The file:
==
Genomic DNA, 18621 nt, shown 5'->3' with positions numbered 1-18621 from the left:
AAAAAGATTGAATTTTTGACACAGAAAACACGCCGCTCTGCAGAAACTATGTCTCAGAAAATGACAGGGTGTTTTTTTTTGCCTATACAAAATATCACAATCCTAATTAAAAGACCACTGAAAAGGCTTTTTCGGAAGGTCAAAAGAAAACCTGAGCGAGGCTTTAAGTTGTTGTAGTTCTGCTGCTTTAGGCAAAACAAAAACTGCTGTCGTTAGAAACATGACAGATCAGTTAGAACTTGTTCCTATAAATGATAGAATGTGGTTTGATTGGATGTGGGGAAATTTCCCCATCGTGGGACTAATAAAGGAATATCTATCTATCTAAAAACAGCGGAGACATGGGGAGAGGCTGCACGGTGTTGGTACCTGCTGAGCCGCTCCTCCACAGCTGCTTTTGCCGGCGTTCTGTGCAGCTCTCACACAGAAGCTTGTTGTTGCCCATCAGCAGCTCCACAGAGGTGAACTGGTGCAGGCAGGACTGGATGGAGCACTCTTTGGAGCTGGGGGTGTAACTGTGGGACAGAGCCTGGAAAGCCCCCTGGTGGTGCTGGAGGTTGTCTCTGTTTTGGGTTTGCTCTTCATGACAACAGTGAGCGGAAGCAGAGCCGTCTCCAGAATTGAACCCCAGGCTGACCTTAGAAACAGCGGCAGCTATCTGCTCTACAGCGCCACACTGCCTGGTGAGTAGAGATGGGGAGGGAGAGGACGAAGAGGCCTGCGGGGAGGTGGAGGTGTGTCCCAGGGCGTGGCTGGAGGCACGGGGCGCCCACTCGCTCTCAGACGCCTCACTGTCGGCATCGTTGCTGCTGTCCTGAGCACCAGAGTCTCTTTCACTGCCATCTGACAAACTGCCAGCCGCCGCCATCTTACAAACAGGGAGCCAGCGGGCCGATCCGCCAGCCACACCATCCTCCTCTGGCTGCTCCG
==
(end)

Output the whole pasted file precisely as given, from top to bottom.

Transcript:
Genomic DNA, 18621 nt, shown 5'->3' with positions numbered 1-18621 from the left:
AAAAAGATTGAATTTTTGACACAGAAAACACGCCGCTCTGCAGAAACTATGTCTCAGAAAATGACAGGGTGTTTTTTTTTGCCTATACAAAATATCACAATCCTAATTAAAAGACCACTGAAAAGGCTTTTTCGGAAGGTCAAAAGAAAACCTGAGCGAGGCTTTAAGTTGTTGTAGTTCTGCTGCTTTAGGCAAAACAAAAACTGCTGTCGTTAGAAACATGACAGATCAGTTAGAACTTGTTCCTATAAATGATAGAATGTGGTTTGATTGGATGTGGGGAAATTTCCCCATCGTGGGACTAATAAAGGAATATCTATCTATCTAAAAACAGCGGAGACATGGGGAGAGGCTGCACGGTGTTGGTACCTGCTGAGCCGCTCCTCCACAGCTGCTTTTGCCGGCGTTCTGTGCAGCTCTCACACAGAAGCTTGTTGTTGCCCATCAGCAGCTCCACAGAGGTGAACTGGTGCAGGCAGGACTGGATGGAGCACTCTTTGGAGCTGGGGGTGTAACTGTGGGACAGAGCCTGGAAAGCCCCCTGGTGGTGCTGGAGGTTGTCTCTGTTTTGGGTTTGCTCTTCATGACAACAGTGAGCGGAAGCAGAGCCGTCTCCAGAATTGAACCCCAGGCTGACCTTAGAAACAGCGGCAGCTATCTGCTCTACAGCGCCACACTGCCTGGTGAGTAGAGATGGGGAGGGAGAGGACGAAGAGGCCTGCGGGGAGGTGGAGGTGTGTCCCAGGGCGTGGCTGGAGGCACGGGGCGCCCACTCGCTCTCAGACGCCTCACTGTCGGCATCGTTGCTGCTGTCCTGAGCACCAGAGTCTCTTTCACTGCCATCTGACAAACTGCCAGCCGCCGCCATCTTACAAACAGGGAGCCAGCGGGCCGATCCGCCAGCCACACCATCCTCCTCTGGCTGCTCCG